HBO’s upcoming series ‘The Last of Us’ may very well end the preconceived notion that video game live-action adaptations do not work. Let’s get one thing out of the way, they can go well, Netflix’s ‘The Witcher’ is a testament to that, until they let go of Henry Cavill—but I’ll reserve judgment, we’ll still have to see what Liam Hemsworth has to offer. But one good release does not take away from the streak of uninspired reimaginations that have tainted our screens, I’m looking at you ‘Resident Evil’, ‘Monster Hunter’, ‘Mortal Kombat’, and ‘Assassin’s Creed’. It’s a hit or miss, never a guaranteed success or failure. Fans of a series despite their excitement, will always carry a bit of a worry at the back of their heads that an upcoming adaptation will be another disappointment like those that came before. ‘The Last of Us’ however, may just provide directors and producers with the blueprint on how to make these finally work.
What’s ‘The Last of Us’? Touted as one of the best, if not the best game to come out on the PS3, the post-apocalyptic action/horror drama ‘The Last of Us’, developed by Naughty Dog has reached ‘classic’ status, particularly because of its rich and gut-wrenching story. On the backdrop of a world brought to ruin by a cordyceps fungus-induced zombie apocalypse, the story follows the character of Joel, a grizzled survivor in this broken world. While used to only looking out for his own skin, he would soon meet Ellie, a bright-eyed young girl who warms his now hardened heart, and tests his resolve and beliefs as they go through post-apocalyptic America, kill shroomed zombies, and make decisions that could impact the whole of humanity.
‘The Last of Us’ arguably tells the best story in all of video games. When games are adapted into a screenplay, what oftentimes spells its doom is when people realize that its story was not good, to begin with. When you’re not playing it, immersed in its gameplay, its narrative which is mostly a secondary aspect in game development comes center stage—if it’s not good, all the more people will see, there’s no playing it to distract. But for ‘The Last of Us’ which although praised for its deeply immersive gameplay, is mostly known for its story. An adaptation then makes perfect sense. If people enjoyed watching its tale unfold as they played it, all the more would they enjoy a fully developed narrative with storytelling at its core. That’s why ‘Assassin’s Creed’ flopped. Sure ruthlessly taking the lives of the corrupt while parkouring over buildings is fun and all, but the overall conflict between the Assassins and the Templars just doesn’t quite make sense, and there’s not that much to it anyway.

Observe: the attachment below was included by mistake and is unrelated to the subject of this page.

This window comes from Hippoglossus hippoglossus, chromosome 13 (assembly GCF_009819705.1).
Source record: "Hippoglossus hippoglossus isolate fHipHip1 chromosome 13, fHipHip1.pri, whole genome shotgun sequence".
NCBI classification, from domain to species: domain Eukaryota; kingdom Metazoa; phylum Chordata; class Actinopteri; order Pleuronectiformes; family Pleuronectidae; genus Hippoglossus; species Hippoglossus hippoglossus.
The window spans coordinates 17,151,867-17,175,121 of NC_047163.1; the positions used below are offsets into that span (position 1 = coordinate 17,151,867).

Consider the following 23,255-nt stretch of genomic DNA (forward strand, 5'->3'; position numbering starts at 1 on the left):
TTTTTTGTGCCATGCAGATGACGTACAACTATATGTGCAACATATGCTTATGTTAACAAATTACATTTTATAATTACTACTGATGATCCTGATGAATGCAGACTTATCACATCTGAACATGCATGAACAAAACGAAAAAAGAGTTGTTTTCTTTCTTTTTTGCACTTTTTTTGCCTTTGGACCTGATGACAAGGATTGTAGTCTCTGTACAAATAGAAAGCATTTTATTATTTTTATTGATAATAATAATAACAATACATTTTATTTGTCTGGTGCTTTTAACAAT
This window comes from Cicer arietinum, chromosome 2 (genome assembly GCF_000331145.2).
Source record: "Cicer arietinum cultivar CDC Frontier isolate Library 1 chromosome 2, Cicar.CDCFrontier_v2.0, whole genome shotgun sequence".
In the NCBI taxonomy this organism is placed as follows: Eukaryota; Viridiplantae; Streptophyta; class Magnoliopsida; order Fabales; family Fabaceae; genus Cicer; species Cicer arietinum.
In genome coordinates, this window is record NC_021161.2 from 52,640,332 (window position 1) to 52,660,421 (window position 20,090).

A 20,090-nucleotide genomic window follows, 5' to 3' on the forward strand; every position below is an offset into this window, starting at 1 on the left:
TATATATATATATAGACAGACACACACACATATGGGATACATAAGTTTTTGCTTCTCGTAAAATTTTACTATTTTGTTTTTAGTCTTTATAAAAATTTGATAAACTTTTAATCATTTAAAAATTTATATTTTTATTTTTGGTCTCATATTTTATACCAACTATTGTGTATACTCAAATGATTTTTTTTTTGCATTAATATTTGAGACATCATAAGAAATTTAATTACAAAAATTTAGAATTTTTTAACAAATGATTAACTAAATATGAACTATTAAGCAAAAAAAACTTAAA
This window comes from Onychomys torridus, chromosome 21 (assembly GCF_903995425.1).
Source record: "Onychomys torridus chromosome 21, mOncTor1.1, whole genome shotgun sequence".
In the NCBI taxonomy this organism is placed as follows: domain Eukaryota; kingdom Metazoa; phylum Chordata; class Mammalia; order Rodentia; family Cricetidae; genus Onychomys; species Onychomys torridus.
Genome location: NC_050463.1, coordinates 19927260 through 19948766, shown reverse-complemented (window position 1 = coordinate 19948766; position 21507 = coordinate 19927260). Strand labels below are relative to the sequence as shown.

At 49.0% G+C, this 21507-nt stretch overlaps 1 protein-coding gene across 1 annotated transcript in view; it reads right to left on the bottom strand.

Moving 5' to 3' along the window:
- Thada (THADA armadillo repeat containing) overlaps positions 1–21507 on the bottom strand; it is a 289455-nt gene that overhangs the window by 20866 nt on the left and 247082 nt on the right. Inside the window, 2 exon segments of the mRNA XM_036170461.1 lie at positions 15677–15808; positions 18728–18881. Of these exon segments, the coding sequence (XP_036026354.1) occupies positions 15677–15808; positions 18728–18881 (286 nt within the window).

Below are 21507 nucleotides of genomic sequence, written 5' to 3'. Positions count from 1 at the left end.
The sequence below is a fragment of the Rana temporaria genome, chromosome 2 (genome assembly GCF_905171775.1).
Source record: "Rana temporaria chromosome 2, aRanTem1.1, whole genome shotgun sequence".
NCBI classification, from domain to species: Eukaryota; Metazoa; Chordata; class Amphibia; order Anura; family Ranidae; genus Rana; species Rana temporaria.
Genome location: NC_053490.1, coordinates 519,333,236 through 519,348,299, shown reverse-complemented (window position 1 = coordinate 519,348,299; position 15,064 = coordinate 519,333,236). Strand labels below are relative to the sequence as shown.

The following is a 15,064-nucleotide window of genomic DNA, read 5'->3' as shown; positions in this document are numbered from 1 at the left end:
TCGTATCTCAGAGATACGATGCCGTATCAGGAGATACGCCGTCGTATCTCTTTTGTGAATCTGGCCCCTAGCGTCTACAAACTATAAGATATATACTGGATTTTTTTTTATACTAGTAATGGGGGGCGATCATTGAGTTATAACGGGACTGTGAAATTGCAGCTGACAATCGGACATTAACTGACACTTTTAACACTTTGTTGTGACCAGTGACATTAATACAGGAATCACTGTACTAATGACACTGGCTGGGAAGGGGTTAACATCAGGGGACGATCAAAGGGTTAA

Zombies and drama? That sounds like a perfectly reasonable balance of genres fit for the small screen. Typically, video games delve into the mystical, the fantastical, and the out-of-this-world. It works for these because they’re not really trying to be realistic. While a completely different topic, that’s why anime adaptations also fail, because it just doesn’t translate into live-action. Sure a titan from ‘Attack on Titan’ sounds amazing in real life, but a humongous disproportionate man, as seen in the actual adaptation looks terrible, quite laughable to be honest. Zombies and drama though, we’ve already done it, look at ‘World War Z’, ‘The Walking Dead’, and the many other films and series of the same genre that have already been made. The mix of concepts and genres of ‘The Last of Us’ just makes sense for a live-action adaptation. While zombies are unrealistic, as of yet, hopefully, it can be made to seem like it could.
‘The Last of Us’ is set to release on HBO and HBO Max on January 15, 2022. The first season will be comprised of nine episodes of unspecified length.
Watch the trailer here!